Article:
I have read many threads in this section w/ interest, but never posted yet. So this is my first.
I am not intending to participate into the debate that raged above - I am not much of a hunter, but I understand the fun of it - I am not a rancher, but I understand the pressures it puts on you. One argument, however, that cannot be used, is to mention that coyotes put pressure on herbivore populations. The same argument has been used in Canada, in the Northwest Territories, about the wolf and the caribou. This argument has been proved many times to be totally unfounded, in many different ways. The simplest and fastest one is to remember that, before Europeans came to America, there was low hunting pressure on carnivores by man, and there was high pressure on herbivores by man- yet the balance btween the two was excellent. So there is no way we can say that, if carnivores THEN were not putting excessive pressure on herbivores, NOW they do, when there are many fewer carnivores, and, in many cases, many more herbivores (deer population estimate, 1776, under 1M- 1996, over 11M).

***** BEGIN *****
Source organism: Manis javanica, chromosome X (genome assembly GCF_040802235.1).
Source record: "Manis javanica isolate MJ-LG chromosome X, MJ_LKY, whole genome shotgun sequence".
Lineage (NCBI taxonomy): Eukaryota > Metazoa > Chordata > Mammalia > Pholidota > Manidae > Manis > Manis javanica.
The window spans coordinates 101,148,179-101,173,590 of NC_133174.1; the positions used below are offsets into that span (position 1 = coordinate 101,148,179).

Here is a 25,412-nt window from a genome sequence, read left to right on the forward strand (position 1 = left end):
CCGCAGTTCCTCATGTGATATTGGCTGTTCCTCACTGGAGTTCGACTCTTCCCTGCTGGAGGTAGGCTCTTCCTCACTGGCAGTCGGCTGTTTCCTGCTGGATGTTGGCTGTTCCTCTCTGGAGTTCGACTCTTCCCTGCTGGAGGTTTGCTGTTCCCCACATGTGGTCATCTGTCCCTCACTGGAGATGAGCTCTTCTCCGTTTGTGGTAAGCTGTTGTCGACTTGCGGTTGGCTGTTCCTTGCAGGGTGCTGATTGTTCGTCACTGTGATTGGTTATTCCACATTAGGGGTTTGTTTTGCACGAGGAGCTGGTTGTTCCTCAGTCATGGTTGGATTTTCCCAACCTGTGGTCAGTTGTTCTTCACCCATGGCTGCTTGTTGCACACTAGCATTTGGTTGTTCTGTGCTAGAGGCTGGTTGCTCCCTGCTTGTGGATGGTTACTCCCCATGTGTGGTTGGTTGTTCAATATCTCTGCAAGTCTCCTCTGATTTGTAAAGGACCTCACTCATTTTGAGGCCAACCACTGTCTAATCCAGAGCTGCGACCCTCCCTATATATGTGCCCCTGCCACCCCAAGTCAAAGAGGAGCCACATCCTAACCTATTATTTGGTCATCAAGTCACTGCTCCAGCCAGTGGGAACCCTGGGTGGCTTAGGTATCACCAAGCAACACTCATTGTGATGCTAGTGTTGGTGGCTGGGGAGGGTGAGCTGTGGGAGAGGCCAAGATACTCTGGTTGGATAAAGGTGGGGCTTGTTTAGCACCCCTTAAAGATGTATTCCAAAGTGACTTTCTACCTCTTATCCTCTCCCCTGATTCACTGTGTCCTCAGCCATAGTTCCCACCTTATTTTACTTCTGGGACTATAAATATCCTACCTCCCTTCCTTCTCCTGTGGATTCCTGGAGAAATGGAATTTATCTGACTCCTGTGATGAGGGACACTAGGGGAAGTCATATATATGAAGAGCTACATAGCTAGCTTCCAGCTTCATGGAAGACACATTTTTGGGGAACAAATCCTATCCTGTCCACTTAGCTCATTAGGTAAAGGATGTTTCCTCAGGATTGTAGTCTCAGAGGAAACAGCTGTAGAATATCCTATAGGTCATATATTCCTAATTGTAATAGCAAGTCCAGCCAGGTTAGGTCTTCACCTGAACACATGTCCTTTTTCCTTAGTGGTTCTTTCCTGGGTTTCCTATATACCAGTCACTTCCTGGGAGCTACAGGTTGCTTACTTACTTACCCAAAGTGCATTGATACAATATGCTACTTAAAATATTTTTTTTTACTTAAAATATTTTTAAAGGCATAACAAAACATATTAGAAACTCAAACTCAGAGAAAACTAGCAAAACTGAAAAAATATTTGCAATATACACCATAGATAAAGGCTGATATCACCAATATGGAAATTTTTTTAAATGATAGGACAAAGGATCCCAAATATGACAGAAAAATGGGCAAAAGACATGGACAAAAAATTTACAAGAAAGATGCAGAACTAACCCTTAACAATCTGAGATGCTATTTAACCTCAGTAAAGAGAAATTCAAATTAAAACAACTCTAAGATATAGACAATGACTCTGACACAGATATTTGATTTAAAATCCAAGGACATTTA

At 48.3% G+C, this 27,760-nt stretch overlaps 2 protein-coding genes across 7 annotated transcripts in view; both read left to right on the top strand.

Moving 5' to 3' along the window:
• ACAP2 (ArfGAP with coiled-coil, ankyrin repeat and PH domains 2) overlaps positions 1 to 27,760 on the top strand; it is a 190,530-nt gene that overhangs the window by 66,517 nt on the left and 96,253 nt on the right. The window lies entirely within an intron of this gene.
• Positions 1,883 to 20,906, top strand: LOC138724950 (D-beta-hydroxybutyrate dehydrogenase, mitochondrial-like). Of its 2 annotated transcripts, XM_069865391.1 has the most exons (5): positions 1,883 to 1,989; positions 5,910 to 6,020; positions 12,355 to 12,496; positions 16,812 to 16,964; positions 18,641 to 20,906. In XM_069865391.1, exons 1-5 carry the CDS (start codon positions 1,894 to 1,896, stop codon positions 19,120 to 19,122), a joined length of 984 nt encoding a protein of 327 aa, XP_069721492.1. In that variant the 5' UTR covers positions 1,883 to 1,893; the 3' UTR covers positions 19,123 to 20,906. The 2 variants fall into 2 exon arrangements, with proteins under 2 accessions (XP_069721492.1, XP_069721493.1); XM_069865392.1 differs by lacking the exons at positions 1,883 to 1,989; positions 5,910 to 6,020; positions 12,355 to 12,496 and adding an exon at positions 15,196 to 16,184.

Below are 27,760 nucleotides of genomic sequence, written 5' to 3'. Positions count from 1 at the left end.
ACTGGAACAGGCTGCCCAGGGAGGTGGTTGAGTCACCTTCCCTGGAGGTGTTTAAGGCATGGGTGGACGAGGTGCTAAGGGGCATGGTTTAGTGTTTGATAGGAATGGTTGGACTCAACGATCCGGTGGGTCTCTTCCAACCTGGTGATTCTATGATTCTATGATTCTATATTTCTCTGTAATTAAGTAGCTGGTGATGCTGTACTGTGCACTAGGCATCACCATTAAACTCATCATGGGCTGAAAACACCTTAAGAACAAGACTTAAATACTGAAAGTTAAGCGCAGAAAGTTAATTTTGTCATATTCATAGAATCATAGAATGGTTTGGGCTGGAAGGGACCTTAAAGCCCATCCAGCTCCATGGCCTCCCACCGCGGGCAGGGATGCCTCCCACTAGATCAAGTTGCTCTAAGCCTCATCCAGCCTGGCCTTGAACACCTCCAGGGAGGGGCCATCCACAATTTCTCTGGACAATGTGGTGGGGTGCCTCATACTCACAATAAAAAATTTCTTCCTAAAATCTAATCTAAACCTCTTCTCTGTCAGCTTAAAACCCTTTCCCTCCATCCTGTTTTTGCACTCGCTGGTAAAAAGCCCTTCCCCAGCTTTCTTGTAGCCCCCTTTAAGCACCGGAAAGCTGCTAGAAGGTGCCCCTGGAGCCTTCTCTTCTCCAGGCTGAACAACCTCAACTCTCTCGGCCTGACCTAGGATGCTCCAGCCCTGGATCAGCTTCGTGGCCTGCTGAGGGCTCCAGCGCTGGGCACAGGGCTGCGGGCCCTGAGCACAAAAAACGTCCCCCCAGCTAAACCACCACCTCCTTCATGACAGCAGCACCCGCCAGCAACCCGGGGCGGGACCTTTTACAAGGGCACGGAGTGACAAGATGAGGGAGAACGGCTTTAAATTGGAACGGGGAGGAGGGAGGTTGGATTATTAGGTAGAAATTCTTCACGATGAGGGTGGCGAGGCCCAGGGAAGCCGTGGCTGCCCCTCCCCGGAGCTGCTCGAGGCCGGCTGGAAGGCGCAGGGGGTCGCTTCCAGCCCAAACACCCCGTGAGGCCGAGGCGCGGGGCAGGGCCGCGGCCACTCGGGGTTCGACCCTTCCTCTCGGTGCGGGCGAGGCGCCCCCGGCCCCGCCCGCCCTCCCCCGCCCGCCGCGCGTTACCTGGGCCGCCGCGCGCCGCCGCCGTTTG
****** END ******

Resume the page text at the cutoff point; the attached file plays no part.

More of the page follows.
In other words, it is pretty much impossible for present day carnivores to exert overly significant pressure on overall herbivore populations. What causes herbivore populations to go extinct is either 1) sudden, drastic, new epidemics (e.g. rabbits and myxomatosis, often released by man) and 2) man. Without us the world is pretty much in balance.
Btw, for the Northwest territories, the final culprit for caribou herd decrease turned out to be... man.
As I said, I don't mean to be a part of the debate- only to intervene on this point alone. No flames please!
[This message has been edited by mckysdad (edited February 14, 2000).]